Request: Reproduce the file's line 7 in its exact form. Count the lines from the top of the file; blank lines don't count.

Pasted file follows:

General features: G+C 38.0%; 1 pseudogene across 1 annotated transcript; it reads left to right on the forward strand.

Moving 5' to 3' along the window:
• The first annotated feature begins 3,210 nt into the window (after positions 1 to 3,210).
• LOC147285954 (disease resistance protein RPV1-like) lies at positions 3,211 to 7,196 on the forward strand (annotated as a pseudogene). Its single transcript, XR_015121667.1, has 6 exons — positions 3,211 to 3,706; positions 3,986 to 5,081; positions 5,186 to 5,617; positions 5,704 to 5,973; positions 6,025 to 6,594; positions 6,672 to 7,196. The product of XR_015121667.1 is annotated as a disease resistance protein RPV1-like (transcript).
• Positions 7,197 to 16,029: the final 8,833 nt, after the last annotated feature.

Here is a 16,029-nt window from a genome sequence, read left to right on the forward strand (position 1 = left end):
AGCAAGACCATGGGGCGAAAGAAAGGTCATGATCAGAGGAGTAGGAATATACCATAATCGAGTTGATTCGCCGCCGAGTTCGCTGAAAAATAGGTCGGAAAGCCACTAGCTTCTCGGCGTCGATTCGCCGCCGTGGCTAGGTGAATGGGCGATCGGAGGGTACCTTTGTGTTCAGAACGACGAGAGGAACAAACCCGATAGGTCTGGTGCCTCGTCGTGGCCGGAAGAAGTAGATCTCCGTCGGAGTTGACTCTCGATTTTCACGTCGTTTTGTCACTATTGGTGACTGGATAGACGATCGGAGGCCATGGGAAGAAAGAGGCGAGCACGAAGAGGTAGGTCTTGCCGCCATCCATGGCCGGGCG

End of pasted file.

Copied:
AGCAAGACCATGGGGCGAAAGAAAGGTCATGATCAGAGGAGTAGGAATATACCATAATCGAGTTGATTCGCCGCCGAGTTCGCTGAAAAATAGGTCGGAAAGCCACTAGCTTCTCGGCGTCGATTCGCCGCCGTGGCTAGGTGAATGGGCGATCGGAGGGTACCTTTGTGTTCAGAACGACGAGAGGAACAAACCCGATAGGTCTGGTGCCTCGTCGTGGCCGGAAGAAGTAGATCTCCGTCGGAGTTGACTCTCGATTTTCACGTCGTTTTGTCACTATTGGTGACTGGATAGACGATCGGAGGCCATGGGAAGAAAGAGGCGAGCACGAAGAGGTAGGTCTTGCCGCCATCCATGGCCGGGCG